Over recent months, the search engine giant Google has come under increased attacks from news agencies and newspapers, which wonder if the company's news aggregator is not a breach of copyright, and if the company has the right to take all of its materials and index them in its engine. They are also pondering the possibility of making Google pay for using their content, or at least have the search engine pay them a cut of the millions of dollars it makes in profit from inserting news into an aggregator. In turn, Google CEO Eric Schmidt has replied harshly, at the Newspaper Association of America's (NAA) annual conference, held in San Diego.
“I would encourage everybody to think in terms of what your reader wants. These are ultimately consumer businesses and if you piss off enough of them, you will not have any more. There wasn't an act after that. You guys did a superb job, and the act after that is a harder question,” Schmidt said at the conference, referring to the fact that newspapers did a good job when they first entered the online space. Afterwards, Google's CEO added, the companies that owned the newspapers lost initiative, allowing news aggregators to go live and to pick up the pieces in order to fill in the demand.
The entire conflict was triggered by the fact that an ever-increasing number of newspapers is losing its client base, as well as its financial means of survival, and risks going bankrupt. Some larger ones already did, while others are resorting to measures such as selling luxury headquarters or employing ads on their front page, just to stay afloat. Schmidt also explained that newspapers should move to the online environment, on account of the fact that the Internet had become the second largest source of information for the average individual, following TV, and before newspapers.
“From our perspective, there is always a tension around fair use and fair use is a balance of interest in favor of the consumer,” Schmidt answered a reporter when asked if he didn't feel that the Internet was attacking the intellectual property rights that newspapers had on their content.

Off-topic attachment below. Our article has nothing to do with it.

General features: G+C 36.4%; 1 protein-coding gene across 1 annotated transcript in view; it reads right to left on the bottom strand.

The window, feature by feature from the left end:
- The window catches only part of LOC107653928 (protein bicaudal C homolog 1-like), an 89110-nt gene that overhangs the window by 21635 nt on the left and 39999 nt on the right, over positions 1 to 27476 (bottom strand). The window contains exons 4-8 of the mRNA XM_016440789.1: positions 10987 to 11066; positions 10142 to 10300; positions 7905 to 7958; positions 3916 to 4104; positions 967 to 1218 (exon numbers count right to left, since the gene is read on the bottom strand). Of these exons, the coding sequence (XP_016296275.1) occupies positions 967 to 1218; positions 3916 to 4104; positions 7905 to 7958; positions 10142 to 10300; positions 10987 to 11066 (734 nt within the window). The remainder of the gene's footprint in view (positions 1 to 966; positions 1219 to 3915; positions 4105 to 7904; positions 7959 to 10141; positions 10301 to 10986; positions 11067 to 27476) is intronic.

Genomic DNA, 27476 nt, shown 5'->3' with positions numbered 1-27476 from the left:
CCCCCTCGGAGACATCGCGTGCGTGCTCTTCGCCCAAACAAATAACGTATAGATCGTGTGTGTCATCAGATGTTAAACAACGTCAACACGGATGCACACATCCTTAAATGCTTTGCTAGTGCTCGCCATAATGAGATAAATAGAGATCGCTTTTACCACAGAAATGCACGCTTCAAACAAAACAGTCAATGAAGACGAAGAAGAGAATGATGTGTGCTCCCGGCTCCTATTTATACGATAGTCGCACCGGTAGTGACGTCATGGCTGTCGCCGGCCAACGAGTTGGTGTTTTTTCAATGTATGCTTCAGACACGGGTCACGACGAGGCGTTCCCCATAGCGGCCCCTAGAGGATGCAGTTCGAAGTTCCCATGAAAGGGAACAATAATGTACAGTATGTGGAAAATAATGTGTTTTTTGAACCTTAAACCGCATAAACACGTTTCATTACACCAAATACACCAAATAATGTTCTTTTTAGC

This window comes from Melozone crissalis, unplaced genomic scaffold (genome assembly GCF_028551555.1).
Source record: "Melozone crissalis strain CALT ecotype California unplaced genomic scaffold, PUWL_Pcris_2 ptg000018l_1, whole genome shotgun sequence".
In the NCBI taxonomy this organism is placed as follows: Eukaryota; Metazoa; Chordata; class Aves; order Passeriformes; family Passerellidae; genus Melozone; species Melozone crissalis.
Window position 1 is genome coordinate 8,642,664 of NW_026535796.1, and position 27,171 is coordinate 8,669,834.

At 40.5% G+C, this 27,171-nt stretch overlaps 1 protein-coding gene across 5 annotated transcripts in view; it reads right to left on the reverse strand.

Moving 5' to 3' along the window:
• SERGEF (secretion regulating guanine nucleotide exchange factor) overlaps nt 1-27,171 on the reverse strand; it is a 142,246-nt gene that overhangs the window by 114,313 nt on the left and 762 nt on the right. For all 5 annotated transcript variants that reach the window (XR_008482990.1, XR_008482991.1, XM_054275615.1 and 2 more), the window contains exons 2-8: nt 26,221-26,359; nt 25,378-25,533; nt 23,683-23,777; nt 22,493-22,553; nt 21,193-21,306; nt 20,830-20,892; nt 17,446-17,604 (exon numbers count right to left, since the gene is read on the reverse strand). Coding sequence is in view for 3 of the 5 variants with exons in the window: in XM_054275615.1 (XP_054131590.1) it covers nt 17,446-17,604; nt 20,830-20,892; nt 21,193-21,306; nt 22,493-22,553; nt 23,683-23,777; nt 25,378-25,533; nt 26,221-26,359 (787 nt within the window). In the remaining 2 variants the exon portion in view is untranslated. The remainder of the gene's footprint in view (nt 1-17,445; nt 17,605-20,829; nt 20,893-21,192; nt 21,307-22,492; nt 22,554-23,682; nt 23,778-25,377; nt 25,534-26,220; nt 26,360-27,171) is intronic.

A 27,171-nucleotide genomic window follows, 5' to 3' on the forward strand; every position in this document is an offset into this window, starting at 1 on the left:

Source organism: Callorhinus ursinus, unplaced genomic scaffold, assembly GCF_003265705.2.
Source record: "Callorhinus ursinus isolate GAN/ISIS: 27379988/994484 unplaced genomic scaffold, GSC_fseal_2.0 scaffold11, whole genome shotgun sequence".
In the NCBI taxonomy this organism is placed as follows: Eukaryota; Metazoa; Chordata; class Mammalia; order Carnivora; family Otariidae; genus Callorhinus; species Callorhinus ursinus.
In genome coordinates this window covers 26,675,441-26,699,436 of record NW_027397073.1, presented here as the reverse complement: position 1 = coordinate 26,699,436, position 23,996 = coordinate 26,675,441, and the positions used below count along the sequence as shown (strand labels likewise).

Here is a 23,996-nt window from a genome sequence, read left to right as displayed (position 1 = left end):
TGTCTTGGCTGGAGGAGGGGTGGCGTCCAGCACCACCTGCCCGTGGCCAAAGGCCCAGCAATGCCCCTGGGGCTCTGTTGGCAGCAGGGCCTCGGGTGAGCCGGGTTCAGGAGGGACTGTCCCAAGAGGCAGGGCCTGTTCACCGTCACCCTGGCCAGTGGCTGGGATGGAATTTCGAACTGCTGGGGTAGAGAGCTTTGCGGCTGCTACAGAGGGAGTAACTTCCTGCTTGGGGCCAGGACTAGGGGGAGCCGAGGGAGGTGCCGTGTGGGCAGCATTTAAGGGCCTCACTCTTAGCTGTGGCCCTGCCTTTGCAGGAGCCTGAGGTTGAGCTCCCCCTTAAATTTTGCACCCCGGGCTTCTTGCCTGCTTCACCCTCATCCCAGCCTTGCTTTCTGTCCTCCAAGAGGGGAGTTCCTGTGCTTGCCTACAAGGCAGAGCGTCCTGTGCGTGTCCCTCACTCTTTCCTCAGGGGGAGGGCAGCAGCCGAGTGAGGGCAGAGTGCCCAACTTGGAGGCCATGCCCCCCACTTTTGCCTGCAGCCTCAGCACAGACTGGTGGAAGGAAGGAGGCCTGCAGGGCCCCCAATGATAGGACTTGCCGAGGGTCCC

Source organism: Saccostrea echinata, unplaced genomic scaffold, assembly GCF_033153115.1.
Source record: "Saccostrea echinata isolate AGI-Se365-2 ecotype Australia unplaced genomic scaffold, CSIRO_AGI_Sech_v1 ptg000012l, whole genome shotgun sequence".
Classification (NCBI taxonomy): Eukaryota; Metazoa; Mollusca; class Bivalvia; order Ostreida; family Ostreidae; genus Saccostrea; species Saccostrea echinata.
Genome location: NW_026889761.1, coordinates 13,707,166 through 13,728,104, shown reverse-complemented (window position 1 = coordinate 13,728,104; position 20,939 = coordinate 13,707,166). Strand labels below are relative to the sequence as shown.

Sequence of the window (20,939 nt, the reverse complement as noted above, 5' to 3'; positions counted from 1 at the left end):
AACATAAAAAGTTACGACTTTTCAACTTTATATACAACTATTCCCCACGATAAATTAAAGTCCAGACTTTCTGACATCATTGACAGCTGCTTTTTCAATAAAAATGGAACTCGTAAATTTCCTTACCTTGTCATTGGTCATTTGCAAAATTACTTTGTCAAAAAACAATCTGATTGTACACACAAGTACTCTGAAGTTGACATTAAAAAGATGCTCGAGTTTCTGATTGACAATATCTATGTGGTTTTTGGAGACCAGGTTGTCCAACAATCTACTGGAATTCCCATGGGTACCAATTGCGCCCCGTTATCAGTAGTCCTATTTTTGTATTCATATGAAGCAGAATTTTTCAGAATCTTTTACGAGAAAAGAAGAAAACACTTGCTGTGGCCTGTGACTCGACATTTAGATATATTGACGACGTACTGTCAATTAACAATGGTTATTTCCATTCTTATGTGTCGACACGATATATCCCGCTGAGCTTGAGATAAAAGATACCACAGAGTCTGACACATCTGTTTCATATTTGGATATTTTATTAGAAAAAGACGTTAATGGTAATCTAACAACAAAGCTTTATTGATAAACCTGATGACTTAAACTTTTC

“The real question is is it fair for news companies to produce all this content for Google and for Google to keep the lion's share of revenue. What we should be focusing on is 'fair share.' Google is a wonderful company and has done wonderful things as an aggregator and search and built a model on the fly that means whoever gets the last click gets all the benefit. It's time to reboot the system,” Ken Doctor, an industry analyst for Outsell, told the BBC.
“We drive traffic and provide advertising in support of all business models – whether news sources choose to host the articles with us or on their own websites. Users like me are sent from different Google sites to newspaper websites at a rate of more than a billion clicks per month,” the Associate General Counsel for products and intellectual property at Google, Alexander Macgillvray, replied.
“There is a collective consciousness among content creators that they are bearing the costs and that others are reaping some of the revenues. There is no doubt that certain websites are best described as parasites or tech tapeworms in the intestines of the Internet,” Wall Street Journal Managing Editor Robert Thomson lashed out. He was in tone with magnate Rupert Murdoch, who said that, “Should we be allowing Google to steal our copyrights? If you have a brand like the New York Times or the Wall Street Journal, you don't have to.”